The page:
January carries a heavy load into our lives, with tax returns, annual reviews, and post-holiday credit card bills. On top of these responsibilities, the colder-than- usual weather calls for a whole new level of multitasking. Snow must be plowed, cars must be scraped clean, groceries must be bought, social plans get postponed, and work gets brought home from the office. If you have children or pets or do elder care, extra-special care is needed. All of these “musts” can add up to feeling confined, isolated, and locked into survival mode for the duration.
Escapist visions of time spent on a warm sunny beach with the love of your life at your side spring to mind. It’s easy to imagine wanting intimacy in an ideal setting. Unfortunately, back in the real world, all of the “musts” can allow for little “me” time and “us” time. When the balance of your relationship is disturbed by life in survival mode for weeks and months, desire (the feeling of wanting to be intimate with your partner) and libido (the ability to be aroused) suffer.
During times of heavy stress, even couples who ordinarily have a good working partnership find their desire and libido sizzles have fizzles. Every couple needs a balance of “us” time, “me” time, and “working partner” time to maintain both desire and libido.
As important as feeling like a sexual being is to your desire and libido, your connection to another person, the world, and yourself is just as, if not more, important. Try these challenges for getting back in balance, and feeling more fruitful, full of life, and connected. Then notice if desire and libido are ignited:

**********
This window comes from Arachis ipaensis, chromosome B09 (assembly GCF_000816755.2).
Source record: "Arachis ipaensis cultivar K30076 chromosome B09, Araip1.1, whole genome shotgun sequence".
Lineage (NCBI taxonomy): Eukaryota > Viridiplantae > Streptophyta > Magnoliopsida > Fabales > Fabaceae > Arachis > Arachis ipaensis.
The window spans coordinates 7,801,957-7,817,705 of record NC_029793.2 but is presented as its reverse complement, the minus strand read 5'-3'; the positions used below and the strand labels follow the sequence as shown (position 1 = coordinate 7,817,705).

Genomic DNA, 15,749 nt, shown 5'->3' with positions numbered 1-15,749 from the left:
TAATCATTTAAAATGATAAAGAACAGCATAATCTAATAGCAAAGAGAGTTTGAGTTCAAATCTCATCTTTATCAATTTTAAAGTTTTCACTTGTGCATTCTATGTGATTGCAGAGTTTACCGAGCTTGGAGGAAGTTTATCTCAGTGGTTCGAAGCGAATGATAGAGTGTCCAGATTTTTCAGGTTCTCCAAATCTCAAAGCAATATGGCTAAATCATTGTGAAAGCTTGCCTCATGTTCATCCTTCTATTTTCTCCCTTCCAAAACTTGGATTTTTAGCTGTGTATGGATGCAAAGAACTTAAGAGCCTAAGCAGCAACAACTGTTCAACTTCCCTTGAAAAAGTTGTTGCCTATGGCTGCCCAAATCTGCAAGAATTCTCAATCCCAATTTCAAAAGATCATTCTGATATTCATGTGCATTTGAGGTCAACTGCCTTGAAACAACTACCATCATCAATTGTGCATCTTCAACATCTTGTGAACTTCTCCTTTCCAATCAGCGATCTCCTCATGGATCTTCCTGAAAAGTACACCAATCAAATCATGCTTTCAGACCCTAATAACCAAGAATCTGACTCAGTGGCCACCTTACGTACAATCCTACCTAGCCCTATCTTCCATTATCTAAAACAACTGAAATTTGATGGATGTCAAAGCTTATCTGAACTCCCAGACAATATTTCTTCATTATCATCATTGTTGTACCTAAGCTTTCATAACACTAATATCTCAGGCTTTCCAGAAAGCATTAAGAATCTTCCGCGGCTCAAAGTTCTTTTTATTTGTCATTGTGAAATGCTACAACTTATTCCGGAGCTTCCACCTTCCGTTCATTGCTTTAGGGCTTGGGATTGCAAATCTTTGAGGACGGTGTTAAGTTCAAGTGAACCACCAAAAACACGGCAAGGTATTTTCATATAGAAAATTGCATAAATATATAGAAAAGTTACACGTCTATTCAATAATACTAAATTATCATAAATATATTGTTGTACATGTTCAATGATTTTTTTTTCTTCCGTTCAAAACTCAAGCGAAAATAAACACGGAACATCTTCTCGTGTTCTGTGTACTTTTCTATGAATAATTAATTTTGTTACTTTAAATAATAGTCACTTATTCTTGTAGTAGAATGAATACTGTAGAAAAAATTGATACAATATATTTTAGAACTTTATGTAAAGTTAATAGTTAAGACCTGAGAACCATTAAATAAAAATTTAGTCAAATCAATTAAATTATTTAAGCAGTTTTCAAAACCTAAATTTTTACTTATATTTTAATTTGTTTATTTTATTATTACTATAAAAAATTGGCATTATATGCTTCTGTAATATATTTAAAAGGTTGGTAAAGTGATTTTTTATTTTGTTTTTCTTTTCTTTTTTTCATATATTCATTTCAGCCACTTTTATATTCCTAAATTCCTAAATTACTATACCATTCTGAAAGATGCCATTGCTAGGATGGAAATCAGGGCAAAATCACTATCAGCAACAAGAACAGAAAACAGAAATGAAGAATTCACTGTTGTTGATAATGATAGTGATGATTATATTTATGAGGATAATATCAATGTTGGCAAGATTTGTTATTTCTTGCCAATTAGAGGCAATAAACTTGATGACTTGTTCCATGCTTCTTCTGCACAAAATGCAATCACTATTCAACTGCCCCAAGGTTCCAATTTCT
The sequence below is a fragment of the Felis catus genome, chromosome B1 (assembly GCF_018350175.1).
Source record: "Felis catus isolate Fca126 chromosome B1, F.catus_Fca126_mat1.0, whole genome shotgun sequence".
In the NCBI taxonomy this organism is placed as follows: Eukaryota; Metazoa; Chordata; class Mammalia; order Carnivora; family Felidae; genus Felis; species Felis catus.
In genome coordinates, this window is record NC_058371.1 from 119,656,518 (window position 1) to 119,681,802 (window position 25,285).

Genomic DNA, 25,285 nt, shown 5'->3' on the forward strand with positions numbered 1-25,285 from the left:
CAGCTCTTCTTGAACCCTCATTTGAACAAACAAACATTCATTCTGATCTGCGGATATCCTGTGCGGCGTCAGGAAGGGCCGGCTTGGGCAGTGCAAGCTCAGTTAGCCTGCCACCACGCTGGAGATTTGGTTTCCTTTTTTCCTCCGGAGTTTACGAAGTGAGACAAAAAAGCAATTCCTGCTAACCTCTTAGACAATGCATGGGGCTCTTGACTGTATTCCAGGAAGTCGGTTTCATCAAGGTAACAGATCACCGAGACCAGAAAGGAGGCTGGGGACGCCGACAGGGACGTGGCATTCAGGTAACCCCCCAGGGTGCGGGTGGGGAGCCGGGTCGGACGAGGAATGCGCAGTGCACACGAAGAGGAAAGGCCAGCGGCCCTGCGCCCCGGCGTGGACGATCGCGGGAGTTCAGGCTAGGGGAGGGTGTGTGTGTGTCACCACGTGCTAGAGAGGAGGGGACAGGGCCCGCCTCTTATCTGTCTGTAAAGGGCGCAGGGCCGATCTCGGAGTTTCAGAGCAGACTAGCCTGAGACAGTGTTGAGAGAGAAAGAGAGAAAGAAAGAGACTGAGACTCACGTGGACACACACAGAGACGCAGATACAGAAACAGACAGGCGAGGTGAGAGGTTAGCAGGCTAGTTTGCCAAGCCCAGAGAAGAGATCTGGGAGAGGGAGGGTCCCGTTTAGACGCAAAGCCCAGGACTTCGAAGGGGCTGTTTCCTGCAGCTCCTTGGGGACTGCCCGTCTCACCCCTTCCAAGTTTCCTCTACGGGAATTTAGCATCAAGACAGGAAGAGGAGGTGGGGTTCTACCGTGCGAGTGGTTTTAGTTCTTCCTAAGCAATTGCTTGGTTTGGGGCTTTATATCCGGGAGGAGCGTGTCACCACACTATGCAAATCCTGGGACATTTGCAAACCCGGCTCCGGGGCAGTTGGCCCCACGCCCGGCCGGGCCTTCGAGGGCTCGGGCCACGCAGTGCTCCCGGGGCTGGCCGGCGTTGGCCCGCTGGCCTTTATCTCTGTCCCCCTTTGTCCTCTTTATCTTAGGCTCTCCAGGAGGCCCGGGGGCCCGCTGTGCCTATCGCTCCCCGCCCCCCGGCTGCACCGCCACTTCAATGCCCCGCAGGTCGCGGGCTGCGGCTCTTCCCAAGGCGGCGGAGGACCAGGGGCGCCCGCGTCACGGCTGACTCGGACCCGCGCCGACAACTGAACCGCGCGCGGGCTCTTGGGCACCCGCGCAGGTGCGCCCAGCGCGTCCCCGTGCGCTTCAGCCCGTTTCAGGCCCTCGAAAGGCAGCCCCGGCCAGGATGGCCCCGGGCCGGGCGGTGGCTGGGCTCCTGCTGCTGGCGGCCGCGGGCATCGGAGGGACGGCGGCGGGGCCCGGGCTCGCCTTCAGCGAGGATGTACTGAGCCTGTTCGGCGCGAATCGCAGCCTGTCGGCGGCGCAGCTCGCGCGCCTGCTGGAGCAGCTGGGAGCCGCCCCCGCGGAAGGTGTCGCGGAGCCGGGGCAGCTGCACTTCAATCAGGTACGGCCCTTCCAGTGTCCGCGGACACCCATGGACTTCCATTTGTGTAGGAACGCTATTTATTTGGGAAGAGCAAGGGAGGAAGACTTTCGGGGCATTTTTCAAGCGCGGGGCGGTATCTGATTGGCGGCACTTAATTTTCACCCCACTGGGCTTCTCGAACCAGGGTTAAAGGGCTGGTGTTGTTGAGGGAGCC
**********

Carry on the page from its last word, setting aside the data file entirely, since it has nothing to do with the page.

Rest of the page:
- Reestablish connection with your own body. Try a physical activity that might seem completely “unnecessary.” If you are a creature of habit, try shaking up your routines. Try a new workout, and notice how your body responds to the new demands placed on it. If you’re a free spirit by nature, let your body feel free by eating ice cream in the bathtub, or doing cartwheels in your living room. Take a few minutes to look at yourself in the mirror, and pick out three things that you appreciate about your body.
- Reestablish connection with the world. Socialize in real time. It doesn’t have to be a big deal; meeting a friend for coffee can make a big difference. Try to ask more questions and make fewer statements. Journal about a new thought that your conversation generated, or something new that you noticed about your friend.
- Reestablish connection with your partner. Practice making eye contact as soon as you enter the same space. Notice if your body language shows that you’re turning away, or turning toward, your partner. Acknowledge your partner’s unique self by calling your partner by his or her name, not by a pet name.